In the United Kingdom (UK), public schools apparently are not prepared financially and materially to support the education of students with special education needs (SEN). This situation forces parents to send their SEN children to specialized schools.
According to the Alliance for Inclusive Education (ALLFIE), there has been a consistent attack on the government’s part against children with learning disabilities.
Recent statistics show that there are fewer students with special education needs (SEN) in public schools in Yorkshire.
Data also shows that since 2012, there has been a five percent (5%) decrease in the number of SEN children in regular schools in the area.
This is a worrying trend, considering the fact that the British government adopted the Children and Families Act back in 2014.
According to the Act, SEN children are entitled to a place in regular public schools whenever this is possible.
Special education needs in the UK
According to representatives from ALLFIE, parents do not have the choice between sending their SEN children in a specialized school or a public institution.
There has been an increase in the number of charities and organizations looking to change that.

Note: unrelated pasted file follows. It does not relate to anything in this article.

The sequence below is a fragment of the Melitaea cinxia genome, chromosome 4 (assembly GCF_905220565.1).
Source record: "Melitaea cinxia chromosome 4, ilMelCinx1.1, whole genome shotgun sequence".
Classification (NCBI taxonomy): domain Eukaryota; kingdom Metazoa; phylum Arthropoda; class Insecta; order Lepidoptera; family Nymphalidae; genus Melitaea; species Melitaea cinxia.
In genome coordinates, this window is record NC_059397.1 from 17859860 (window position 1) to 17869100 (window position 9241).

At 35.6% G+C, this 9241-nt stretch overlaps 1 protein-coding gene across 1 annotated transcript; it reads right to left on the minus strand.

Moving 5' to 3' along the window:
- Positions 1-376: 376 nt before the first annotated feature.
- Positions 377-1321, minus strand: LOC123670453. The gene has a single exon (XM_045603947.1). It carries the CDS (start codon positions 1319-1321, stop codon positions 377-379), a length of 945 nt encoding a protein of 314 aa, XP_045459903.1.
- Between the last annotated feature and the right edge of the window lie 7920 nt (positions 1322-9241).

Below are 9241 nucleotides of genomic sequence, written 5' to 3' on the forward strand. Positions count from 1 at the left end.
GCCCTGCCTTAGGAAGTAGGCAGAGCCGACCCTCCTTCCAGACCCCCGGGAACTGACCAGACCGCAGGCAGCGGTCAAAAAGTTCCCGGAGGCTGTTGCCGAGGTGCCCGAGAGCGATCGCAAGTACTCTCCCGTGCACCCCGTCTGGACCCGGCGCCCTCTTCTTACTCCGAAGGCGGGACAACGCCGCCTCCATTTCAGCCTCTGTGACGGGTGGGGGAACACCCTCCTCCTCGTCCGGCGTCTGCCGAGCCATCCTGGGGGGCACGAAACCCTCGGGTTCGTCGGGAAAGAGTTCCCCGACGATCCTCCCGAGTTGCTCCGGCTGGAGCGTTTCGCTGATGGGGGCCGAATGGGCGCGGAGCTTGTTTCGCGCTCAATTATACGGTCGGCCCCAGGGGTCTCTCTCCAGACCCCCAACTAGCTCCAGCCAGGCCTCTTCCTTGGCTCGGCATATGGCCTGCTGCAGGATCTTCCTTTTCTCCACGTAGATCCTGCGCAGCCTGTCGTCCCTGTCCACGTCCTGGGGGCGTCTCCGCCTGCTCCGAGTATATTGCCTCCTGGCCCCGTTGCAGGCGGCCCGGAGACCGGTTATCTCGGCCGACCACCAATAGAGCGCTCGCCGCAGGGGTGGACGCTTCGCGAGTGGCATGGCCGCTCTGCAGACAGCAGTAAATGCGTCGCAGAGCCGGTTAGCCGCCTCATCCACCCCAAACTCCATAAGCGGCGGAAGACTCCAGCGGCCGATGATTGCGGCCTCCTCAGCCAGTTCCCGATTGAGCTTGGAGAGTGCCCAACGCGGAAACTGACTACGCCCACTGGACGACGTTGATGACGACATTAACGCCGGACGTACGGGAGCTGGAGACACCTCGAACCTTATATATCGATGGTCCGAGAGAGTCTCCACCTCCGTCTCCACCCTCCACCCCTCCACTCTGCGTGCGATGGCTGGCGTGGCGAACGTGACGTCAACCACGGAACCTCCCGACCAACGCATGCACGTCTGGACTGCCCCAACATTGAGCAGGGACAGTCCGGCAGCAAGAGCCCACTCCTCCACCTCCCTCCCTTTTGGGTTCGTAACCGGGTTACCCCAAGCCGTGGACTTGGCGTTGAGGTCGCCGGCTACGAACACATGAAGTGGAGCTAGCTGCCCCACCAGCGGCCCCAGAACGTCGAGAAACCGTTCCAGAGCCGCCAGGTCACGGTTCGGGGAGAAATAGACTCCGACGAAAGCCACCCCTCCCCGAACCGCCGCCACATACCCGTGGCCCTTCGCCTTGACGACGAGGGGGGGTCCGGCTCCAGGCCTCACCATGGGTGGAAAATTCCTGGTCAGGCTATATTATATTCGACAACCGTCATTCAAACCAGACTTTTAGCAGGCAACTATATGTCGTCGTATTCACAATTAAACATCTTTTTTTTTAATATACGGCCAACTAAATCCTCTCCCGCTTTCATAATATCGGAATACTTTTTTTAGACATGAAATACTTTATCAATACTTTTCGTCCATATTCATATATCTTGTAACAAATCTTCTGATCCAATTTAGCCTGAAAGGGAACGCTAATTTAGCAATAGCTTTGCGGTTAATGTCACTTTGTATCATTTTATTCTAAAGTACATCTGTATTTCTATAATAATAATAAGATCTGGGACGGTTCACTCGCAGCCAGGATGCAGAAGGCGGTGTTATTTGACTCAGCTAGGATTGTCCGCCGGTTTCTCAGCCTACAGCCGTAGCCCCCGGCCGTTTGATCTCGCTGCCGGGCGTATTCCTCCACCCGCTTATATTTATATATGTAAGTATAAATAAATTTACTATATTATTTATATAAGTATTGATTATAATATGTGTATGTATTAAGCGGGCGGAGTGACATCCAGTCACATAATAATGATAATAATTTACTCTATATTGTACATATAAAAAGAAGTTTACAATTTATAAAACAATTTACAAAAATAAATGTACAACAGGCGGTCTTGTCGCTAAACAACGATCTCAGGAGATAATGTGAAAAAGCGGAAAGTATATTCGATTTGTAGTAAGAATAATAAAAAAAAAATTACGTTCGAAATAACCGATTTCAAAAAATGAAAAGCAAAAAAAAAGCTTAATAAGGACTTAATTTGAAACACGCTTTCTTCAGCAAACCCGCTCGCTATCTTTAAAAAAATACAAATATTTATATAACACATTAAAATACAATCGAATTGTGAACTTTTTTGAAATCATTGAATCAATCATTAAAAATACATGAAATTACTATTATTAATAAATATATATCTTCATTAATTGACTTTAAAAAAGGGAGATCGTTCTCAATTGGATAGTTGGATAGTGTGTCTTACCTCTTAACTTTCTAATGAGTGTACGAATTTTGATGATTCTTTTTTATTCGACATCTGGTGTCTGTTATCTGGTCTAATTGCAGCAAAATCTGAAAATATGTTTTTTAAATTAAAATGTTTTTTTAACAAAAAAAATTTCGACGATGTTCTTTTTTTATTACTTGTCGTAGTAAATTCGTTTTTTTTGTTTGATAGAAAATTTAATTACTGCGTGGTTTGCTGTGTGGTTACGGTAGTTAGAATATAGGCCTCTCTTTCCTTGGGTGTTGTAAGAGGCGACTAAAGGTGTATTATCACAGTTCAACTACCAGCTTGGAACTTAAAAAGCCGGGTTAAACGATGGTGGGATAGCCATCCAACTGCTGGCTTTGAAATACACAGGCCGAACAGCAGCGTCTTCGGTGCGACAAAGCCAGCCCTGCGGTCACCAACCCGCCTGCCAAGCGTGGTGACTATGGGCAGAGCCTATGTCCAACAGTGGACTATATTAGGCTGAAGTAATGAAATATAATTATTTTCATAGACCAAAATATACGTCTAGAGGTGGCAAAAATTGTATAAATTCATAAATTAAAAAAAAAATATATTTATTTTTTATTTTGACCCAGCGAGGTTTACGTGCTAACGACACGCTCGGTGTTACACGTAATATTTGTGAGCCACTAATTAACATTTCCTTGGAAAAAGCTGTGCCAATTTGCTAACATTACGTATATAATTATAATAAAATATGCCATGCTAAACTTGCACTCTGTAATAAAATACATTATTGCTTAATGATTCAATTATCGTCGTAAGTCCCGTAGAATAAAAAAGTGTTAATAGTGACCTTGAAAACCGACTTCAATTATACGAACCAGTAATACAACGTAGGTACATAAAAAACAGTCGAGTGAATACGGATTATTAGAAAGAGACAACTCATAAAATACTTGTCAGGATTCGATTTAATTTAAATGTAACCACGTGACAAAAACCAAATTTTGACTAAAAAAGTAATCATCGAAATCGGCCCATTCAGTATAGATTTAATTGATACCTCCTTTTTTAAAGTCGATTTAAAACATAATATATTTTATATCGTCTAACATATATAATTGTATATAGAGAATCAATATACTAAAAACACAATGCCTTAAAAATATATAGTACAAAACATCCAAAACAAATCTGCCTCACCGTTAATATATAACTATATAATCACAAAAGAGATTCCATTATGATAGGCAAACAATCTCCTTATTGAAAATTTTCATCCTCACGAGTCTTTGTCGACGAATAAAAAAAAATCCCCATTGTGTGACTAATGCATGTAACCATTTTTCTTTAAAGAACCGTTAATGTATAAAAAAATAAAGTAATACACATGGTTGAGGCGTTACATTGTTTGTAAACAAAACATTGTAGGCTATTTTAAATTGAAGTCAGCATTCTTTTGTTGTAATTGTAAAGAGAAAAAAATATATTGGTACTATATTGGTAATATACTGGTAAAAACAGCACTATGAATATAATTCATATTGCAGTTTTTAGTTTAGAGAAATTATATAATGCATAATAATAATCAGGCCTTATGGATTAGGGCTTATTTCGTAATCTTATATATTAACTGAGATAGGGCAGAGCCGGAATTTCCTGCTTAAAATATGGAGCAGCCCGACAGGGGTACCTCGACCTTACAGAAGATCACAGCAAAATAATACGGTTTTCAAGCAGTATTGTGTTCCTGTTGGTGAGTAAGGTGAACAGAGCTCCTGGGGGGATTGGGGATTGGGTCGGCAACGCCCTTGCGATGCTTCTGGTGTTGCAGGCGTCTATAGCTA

Recently, a petition was signed by more than nine thousand people in the United Kingdom, as they wanted to see mandatory autism training for teachers in public schools.
The main issue before public schools is that they lack the funding to support special education programs, which means that there is no trained staff or curriculum developed for SEN children.
Thus, parents have to send their children to special schools, even if they do not want to do that.
Recourse for parents of SEN students
Less than a month ago, parents of children with special needs have made a series of emotional requests outside of the Royal Courts of Justice in London.
2014 was the year where significant changes in government policies brought some hope for SEN students. However, the councils that have legal duty to match the prescribed changes appear to be inadequate then and now.
The schools complained about the deficiency of school budgets to cover the gaps in special needs funding. However, the Department of Education responded with a statement that SEN students should have the same privilege as the other children.
‘Special educational needs‘ is a legal definition and refers to children with learning problems or disabilities that make it harder for them to learn than most children the same age.